How To Achieve Improved Results With The Chopart Amputation
What Advantages Does The Chopart Amputation Offer?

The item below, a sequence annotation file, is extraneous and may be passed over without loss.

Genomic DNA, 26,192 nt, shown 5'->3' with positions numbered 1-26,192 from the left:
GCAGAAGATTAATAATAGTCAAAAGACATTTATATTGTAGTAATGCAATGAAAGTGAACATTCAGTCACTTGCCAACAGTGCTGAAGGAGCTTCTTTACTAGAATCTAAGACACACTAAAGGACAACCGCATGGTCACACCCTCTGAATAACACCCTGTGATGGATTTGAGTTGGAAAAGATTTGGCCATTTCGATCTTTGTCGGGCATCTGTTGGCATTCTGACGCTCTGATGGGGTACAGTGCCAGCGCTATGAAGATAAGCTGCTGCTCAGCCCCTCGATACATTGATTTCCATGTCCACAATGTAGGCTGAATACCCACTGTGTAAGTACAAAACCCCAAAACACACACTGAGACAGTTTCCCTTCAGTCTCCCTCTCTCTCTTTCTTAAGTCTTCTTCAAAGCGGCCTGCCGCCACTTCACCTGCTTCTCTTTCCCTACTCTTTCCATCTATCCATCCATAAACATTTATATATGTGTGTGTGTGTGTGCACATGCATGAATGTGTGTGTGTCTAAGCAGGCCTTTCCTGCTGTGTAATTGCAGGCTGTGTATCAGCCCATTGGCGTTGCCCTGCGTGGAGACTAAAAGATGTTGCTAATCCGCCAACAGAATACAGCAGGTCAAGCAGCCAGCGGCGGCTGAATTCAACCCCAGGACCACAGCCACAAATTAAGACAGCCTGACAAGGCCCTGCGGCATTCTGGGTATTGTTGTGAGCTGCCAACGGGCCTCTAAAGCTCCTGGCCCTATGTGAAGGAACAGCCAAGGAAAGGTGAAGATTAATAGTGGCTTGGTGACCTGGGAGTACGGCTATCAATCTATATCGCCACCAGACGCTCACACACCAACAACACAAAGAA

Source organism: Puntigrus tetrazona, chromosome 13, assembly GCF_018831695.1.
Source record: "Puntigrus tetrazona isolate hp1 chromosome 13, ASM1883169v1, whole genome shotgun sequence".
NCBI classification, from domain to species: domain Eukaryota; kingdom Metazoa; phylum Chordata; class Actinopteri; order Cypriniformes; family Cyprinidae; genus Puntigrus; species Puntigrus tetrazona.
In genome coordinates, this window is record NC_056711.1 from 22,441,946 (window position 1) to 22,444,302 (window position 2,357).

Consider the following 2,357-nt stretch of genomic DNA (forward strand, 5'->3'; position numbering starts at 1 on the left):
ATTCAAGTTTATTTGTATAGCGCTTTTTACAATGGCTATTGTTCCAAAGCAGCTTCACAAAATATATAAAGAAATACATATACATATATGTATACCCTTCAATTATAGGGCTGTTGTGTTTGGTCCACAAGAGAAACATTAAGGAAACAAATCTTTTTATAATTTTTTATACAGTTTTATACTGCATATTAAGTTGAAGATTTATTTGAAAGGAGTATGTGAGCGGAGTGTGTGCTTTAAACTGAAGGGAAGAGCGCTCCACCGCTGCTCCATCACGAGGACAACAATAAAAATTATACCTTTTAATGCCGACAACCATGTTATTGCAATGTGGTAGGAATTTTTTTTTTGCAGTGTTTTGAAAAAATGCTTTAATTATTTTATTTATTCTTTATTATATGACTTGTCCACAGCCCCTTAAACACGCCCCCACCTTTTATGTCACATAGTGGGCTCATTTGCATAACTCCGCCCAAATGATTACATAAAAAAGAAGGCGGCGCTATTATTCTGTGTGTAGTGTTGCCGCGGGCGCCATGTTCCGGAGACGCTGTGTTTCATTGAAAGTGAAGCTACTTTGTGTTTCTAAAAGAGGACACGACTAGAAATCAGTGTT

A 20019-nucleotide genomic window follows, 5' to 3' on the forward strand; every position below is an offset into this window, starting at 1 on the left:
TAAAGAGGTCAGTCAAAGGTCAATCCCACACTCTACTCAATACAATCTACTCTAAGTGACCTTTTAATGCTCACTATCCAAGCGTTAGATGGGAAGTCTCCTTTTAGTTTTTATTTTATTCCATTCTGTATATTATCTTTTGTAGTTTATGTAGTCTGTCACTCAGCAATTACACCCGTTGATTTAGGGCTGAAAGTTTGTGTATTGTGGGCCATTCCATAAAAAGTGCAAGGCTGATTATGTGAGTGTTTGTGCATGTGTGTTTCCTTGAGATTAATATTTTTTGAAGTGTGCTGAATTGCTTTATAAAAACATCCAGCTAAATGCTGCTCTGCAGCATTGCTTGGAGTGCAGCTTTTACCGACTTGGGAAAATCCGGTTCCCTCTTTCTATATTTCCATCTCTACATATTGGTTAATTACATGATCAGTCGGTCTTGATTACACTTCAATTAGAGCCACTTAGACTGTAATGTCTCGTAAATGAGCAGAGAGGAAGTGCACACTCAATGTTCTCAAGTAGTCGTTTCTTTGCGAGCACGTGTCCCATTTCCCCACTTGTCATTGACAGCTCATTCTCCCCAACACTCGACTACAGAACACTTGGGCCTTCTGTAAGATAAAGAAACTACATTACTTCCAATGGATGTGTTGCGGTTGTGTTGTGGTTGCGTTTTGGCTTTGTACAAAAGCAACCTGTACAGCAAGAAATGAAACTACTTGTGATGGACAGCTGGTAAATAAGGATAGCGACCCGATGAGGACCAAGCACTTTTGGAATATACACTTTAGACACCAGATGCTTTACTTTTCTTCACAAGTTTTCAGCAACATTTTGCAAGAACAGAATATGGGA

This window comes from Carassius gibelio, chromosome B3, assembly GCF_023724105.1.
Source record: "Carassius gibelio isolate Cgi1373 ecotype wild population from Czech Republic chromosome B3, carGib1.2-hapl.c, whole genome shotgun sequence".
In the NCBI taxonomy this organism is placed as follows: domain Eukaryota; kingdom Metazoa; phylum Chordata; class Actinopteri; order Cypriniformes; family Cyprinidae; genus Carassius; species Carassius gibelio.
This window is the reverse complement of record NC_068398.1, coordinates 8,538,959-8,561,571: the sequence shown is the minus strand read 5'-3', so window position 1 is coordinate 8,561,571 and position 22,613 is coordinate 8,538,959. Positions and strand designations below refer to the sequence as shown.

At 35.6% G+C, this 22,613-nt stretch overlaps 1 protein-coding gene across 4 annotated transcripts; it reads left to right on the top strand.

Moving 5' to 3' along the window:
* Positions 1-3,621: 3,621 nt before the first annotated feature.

The Chopart disarticulation was first described by Francois Chopart (1743-1795), a French surgeon. Although the procedure was initially successful, it fell into disrepute because of the equinovarus deformity that developed as a result of unopposed action of the soleus-gastrocnemius muscles and the Achilles tendon on the calcaneus and the anterior tibial tendon medially. More recently, some have advocated the Chopart disarticulation with appropriate tendon balancing over that of more distal levels such as the Lisfranc or short transmetatarsal. The rationale is that surgeons may obviate the potential equinovarus deformity via the surgical removal of the cuboid bone during the procedure.1 Accordingly, one may entertain this level as a more definitive level of choice over questionable healing or success in comparison to a more distal level. Surgical interventions have included transferring the anterior tibial tendon to the talus, and ankle and subtalar fusion using an intramedullary nail. This method affords rigid control to the rearfoot to prohibit posterior calcaneal extension.2 Other surgeons have attempted to limit the risk of plantarflexion contractures and skin breakdown by contouring the anterior talus and calcaneus bones, resecting several tendons to the neck of the talus and sustentaculum tali bones, closing the wound with an anterior placement of the plantar flap, and performing lengthening of the Achilles tendon.3 These are just a few examples of how bone fusions, tendon transfers and tenotomies have progressed over the decades to preserve and balance all or part of a complex foot structure consisting of 28 bones (about 13 percent of the bones in the body), 33 joints, more than 100 muscles, ligaments and tendons, and a network of nerves, blood vessels, skin and soft tissue. While each patient and circumstance for amputation is unique, the Chopart level amputation also has its advantages over more proximal levels. It has been well documented that cardiac demand is increased in the patient with any level lower extremity amputation. In fact, this is often directly related to increased morbidity and mortality after amputation. Accordingly, we recognize that the more distal level amputation may ultimately increase longevity. Additionally, as with any level foot or leg amputation, the psychological aspect of preserving as much foot as possible cannot be understated. The surgeon will generally know within a few weeks post-op if the surgical wound will heal successfully. However, the long-term success will clearly be dependent upon the postoperative prosthetic department fitting and patient compliance with the device.